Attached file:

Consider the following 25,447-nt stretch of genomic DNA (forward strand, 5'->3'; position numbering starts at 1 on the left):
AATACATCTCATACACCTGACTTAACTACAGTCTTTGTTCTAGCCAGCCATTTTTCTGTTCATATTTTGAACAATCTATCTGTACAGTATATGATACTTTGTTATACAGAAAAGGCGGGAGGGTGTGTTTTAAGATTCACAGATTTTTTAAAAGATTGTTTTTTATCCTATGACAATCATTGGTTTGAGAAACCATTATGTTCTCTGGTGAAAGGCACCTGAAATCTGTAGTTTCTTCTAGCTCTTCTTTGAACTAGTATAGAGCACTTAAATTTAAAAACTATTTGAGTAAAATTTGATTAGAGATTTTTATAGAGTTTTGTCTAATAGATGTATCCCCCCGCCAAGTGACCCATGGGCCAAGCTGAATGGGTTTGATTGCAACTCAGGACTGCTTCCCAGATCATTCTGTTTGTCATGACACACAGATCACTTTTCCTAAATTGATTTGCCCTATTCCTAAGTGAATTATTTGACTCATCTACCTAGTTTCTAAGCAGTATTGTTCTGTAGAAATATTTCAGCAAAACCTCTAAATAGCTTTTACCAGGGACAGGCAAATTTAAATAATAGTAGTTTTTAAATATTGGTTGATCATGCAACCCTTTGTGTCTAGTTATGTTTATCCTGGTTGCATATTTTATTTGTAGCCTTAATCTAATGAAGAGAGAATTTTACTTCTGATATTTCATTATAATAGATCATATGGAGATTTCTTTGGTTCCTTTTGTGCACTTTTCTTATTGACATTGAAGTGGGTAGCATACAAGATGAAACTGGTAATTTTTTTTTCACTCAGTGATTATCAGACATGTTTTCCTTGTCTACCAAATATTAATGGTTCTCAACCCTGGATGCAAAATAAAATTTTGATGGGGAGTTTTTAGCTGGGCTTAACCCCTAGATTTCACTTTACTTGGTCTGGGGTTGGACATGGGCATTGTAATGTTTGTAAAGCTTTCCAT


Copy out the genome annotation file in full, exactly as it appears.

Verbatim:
Consider the following 25,447-nt stretch of genomic DNA (forward strand, 5'->3'; position numbering starts at 1 on the left):
AATACATCTCATACACCTGACTTAACTACAGTCTTTGTTCTAGCCAGCCATTTTTCTGTTCATATTTTGAACAATCTATCTGTACAGTATATGATACTTTGTTATACAGAAAAGGCGGGAGGGTGTGTTTTAAGATTCACAGATTTTTTAAAAGATTGTTTTTTATCCTATGACAATCATTGGTTTGAGAAACCATTATGTTCTCTGGTGAAAGGCACCTGAAATCTGTAGTTTCTTCTAGCTCTTCTTTGAACTAGTATAGAGCACTTAAATTTAAAAACTATTTGAGTAAAATTTGATTAGAGATTTTTATAGAGTTTTGTCTAATAGATGTATCCCCCCGCCAAGTGACCCATGGGCCAAGCTGAATGGGTTTGATTGCAACTCAGGACTGCTTCCCAGATCATTCTGTTTGTCATGACACACAGATCACTTTTCCTAAATTGATTTGCCCTATTCCTAAGTGAATTATTTGACTCATCTACCTAGTTTCTAAGCAGTATTGTTCTGTAGAAATATTTCAGCAAAACCTCTAAATAGCTTTTACCAGGGACAGGCAAATTTAAATAATAGTAGTTTTTAAATATTGGTTGATCATGCAACCCTTTGTGTCTAGTTATGTTTATCCTGGTTGCATATTTTATTTGTAGCCTTAATCTAATGAAGAGAGAATTTTACTTCTGATATTTCATTATAATAGATCATATGGAGATTTCTTTGGTTCCTTTTGTGCACTTTTCTTATTGACATTGAAGTGGGTAGCATACAAGATGAAACTGGTAATTTTTTTTTCACTCAGTGATTATCAGACATGTTTTCCTTGTCTACCAAATATTAATGGTTCTCAACCCTGGATGCAAAATAAAATTTTGATGGGGAGTTTTTAGCTGGGCTTAACCCCTAGATTTCACTTTACTTGGTCTGGGGTTGGACATGGGCATTGTAATGTTTGTAAAGCTTTCCAT